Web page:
Vermont senator Bernie Sanders recently shed light on a growing cause for concern. Preventable medical errors are now the third leading cause of death in our nation, right behind cancer and heart disease. Fifteen years ago a report was released by the Institute of Medicine estimating that nearly 100,000 annual deaths in the US can be attributed to preventable medical errors. However, new research implies that those numbers may have been grossly underestimated. According to the Journal of Patient Safety, nearly 450,000 Americans reportedly die each year as a result of preventable medical mistakes.
Although it is true that a system designed to treat over 300 million people will never be flawless, it is alarming that our country’s healthcare spending is of the highest globally yet we rank about “average” in the quality of our care.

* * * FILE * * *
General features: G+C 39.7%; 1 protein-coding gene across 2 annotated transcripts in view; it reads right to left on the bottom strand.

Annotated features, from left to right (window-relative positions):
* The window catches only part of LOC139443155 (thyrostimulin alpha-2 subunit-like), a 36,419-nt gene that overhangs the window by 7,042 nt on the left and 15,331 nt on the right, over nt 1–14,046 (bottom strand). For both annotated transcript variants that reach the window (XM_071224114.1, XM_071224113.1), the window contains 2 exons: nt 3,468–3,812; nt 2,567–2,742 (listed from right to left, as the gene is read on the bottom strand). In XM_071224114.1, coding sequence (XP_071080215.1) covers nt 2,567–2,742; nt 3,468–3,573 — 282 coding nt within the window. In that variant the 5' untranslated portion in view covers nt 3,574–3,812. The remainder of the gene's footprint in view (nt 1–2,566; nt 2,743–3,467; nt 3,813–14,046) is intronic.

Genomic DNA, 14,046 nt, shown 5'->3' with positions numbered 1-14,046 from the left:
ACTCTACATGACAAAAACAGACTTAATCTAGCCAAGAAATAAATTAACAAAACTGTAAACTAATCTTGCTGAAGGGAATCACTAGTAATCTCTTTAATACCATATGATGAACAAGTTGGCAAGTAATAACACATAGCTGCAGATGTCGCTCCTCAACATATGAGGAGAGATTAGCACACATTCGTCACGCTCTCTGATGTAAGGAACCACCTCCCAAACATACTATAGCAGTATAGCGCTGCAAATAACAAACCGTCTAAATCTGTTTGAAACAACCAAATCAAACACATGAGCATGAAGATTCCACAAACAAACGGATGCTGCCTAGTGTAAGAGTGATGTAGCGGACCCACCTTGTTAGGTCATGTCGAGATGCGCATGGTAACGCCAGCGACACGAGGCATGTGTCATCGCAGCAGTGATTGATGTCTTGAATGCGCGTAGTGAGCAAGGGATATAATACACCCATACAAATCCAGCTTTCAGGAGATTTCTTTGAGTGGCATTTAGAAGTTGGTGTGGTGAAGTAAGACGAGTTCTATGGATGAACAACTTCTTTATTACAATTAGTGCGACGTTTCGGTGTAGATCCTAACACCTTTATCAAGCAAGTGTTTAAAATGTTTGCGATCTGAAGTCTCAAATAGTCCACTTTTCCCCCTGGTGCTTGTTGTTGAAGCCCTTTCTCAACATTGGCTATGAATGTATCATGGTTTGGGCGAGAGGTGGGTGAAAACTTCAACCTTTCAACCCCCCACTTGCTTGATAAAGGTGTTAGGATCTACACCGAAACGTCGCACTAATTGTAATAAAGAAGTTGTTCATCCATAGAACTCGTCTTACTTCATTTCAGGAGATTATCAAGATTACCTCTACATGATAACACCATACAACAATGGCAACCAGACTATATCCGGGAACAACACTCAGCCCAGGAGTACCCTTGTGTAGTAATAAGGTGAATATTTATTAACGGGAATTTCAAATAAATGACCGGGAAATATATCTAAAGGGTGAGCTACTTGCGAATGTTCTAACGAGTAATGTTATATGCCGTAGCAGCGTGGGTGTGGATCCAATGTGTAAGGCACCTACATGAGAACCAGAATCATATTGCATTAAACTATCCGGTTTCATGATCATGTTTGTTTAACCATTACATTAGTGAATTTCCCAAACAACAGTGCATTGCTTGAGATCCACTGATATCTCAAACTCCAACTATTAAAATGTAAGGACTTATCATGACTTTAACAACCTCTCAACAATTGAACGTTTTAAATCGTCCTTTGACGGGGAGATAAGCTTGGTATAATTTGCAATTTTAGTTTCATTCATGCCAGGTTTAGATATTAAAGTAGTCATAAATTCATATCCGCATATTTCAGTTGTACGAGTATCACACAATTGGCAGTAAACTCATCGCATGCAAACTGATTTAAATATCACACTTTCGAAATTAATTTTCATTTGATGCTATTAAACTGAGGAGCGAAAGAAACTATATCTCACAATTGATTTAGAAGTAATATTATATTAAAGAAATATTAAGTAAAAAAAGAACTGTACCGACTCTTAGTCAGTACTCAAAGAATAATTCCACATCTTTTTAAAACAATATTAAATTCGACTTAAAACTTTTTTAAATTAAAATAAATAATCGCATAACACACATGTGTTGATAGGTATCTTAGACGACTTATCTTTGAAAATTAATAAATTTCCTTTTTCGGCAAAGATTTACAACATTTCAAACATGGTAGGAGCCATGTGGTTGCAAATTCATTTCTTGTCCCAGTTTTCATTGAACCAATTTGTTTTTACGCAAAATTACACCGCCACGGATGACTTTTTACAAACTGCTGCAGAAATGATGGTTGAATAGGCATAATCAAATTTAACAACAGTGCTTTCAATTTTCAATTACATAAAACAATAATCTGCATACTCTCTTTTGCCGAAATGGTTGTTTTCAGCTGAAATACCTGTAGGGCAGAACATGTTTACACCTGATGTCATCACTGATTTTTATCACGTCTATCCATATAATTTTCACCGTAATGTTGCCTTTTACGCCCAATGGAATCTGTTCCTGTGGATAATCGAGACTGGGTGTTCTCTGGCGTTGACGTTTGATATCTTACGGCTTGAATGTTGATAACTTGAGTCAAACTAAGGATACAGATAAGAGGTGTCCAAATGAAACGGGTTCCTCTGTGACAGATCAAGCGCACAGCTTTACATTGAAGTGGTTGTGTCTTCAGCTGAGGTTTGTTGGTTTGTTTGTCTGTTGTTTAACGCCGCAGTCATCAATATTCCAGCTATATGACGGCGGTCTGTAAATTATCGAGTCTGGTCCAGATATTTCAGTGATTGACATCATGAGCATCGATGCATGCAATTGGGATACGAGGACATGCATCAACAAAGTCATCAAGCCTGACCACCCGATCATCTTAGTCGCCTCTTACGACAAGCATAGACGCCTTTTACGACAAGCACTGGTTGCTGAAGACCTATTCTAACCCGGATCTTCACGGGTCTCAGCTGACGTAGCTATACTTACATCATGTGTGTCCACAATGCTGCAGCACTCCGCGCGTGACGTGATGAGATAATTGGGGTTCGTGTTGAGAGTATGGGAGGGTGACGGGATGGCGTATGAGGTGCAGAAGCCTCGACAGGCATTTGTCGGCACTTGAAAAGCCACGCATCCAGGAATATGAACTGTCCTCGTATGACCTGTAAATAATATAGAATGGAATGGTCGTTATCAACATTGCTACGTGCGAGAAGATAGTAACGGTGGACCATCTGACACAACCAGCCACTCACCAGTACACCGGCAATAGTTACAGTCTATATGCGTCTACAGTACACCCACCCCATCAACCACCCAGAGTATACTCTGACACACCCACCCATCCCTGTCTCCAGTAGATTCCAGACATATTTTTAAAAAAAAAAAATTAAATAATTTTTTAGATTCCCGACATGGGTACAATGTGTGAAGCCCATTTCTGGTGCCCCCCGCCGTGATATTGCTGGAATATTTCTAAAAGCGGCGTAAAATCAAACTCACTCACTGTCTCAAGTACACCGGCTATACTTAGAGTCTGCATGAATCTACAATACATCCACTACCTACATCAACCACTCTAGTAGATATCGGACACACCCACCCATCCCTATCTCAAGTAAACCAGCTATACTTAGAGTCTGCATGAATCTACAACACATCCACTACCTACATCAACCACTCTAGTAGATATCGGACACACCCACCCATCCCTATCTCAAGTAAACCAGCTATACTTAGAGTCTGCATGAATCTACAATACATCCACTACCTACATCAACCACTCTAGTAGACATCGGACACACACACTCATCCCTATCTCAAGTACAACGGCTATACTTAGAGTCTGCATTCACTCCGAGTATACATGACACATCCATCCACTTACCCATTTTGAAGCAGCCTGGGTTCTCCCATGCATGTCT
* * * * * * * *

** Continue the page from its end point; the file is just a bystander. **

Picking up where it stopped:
Dr. Peter Provonost of Johns Hopkins University commented on the issue, “we do not know how many people die needlessly, but we should.” He went on to suggest, “We need to declare right now that preventable harm is unacceptable and work to prevent all types of harm.” Dr. Ashish Jha of Harvard University’s School of Public Health suggested, “with smarter metrics, greater transparency, more accountability, and the right set of incentives, we can make big progress.”
The burdensome financial cost of preventable medical errors is palpable. However, the trail of devastation in their wake is much more disconcerting. Some medical mistakes lead to permanent, severe injuries that leave people without the ability to work, often causing them to lose their homes and health insurance. For an average American family, these outcomes are Earth-shattering.
Is it for this purpose that Weiss & Paarz has spent over 30 years fighting for patients that have been permanently harmed by preventable medical errors. It is imperative that victims of medical malpractice have someone to help them confront their new reality, keeping up with their increased healthcare costs while ensuring their families are taken care of and their homes remain their homes.